As many visitors to this site know, one of the first people chosen to contribute regular commentary here at Daily Kos was the late, great Steve Gilliard. Sadly, Steve left us one year ago, on June 2. One need not have always agreed with Steve - and who always agrees with anybody? - to recognize what a big hole his premature departure has left behind. In remembering Steve the past week, I've been thinking about how much we would benefit from his voice in this extraordinary time.
To commemorate him and what he stood for, I'm posting, in its entirety, an essay Steve wrote five years ago today. The piece speaks for itself, so I make no commentary of my own, other than to say: I miss you, Steve.
By THOMAS L. FRIEDMAN
Hence, 9/11. This is where the story really gets interesting. Because suddenly, Puff the Magic Dragon — a benign U.S. hegemon touching everyone economically and culturally — turns into Godzilla, a wounded, angry, raging beast touching people militarily. Now, people become really frightened of us, a mood reinforced by the Bush team's unilateralism. With one swipe of our paw we smash the Taliban. Then we turn to Iraq. Then the rest of the world says, "Holy cow! Now we really want a vote over how your power is used." That is what the whole Iraq debate was about. People understood Iraq was a war of choice that would affect them, so they wanted to be part of the choosing. We said, sorry, you don't pay, you don't play.
"Where we are now," says Nayan Chanda, publications director at the Yale Center for the Study of Globalization (whose Web site yaleglobal .yale.edu is full of valuable nuggets), "is that you have this sullen anger out in the world at America. Because people realize they are not going to get a vote over American power, they cannot do anything about it, but they will be affected by it."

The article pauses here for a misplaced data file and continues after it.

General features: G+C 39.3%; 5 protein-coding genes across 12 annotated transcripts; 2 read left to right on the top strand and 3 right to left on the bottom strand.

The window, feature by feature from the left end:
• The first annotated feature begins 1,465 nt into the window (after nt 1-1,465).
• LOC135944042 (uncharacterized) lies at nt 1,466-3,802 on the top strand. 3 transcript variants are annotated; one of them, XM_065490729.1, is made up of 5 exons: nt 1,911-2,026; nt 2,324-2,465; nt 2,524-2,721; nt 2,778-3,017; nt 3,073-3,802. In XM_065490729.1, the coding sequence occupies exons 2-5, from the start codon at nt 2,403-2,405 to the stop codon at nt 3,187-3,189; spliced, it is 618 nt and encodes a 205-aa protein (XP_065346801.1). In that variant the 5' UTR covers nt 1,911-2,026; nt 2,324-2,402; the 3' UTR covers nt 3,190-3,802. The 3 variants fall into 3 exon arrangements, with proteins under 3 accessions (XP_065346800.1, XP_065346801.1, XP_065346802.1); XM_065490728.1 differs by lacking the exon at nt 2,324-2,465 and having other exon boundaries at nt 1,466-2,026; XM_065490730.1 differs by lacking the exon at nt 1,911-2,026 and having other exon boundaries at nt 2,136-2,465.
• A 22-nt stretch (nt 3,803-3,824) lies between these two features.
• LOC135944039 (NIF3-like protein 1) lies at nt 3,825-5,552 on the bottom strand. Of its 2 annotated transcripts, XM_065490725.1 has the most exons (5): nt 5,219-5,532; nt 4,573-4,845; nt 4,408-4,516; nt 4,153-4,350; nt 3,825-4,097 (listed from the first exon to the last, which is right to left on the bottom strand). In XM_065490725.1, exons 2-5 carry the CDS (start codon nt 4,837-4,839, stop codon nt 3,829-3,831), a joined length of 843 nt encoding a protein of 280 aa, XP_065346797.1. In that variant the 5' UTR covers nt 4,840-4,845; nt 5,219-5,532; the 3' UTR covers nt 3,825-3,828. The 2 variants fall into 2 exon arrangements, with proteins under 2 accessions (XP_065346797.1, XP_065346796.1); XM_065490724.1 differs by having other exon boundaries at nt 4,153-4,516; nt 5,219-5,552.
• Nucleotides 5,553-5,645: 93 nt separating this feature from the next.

Excuse me? I think 3,000 dead people put the lie to the idea that people are powerless to affect American power. Everyone gets a vote, one way or the other. The British have already pulled home 20,000 troops from Iraq. They are clearly not going to share the peacekeeping burden any more than they have to. And you can bet that's a vote.
Friedman's argument, that the US is a benign power, is so far from reality, so far from how the rest of the world sees us, as to defy belief. His argument is a theory of idiocy. American power can be helpful or corrosive, poisonous or life saving, but it is never, and has never been, benign.
Yes, many people think of Puff the Magic Dragon when they think of the US, mainly because Puff was the nickname for the AC-47 gunship first used in Vietnam. Not because they thought the US was a minor influence in their lives.
You can go around the world and get a list of US policy decisions which few Americans have ever heard of but changed lives, from helping the Indonesian Amry kill a million communists, to backing the most radical elements of the Afghan resistance, to helping to kill Patrice Lumumba, to assisting the Greek colonels to spraying coca fields with herbicide to sending Australian troops to Vietnam. Policy decisions made in Washington, noted on the pages of the New York Times and then ignored here while the people affected by them had their lives destroyed.
We like to think of ourselves as the good guys, a code embodied by the cowboy ethic of the west. Well that ethic was a myth created by writers who made an easy buck telling us fiction about life on the frontier. The real cowboy didn't shoot people, worked like a dog and like other physical laborers tried to quit before his body broke down. To think we benignly go around the world and help people or are seen as helpful is lunacy.
Our saving grace are our people and our ideas. Our people can be generous and kind and try to embrace a respect for others. Anyone can be an American, and that is to our credit. To be an American is a political choice, not just a birthright.
It isn't that people hate America or resent us as a people, they resent the use of our power. The way we use it, the reckless way we toss it about, expecting no reply or consequence for it. We assume our values are the only valid ones and reply in shock and amazement when we are told they are not.
For too long, we have forsaken our values for power and it has come to haunt us and our people. We are not only paying the price for it now, but we are seeking to impose our power with little regard for future consequence.
How do we manage dealing with our power? Simple. We act as first among many, not exempt from the rule of law and treaty.
Since Mr. Friedman wants opinions, I think the readers here are more than capable of delivering them to him: firstname.lastname@example.org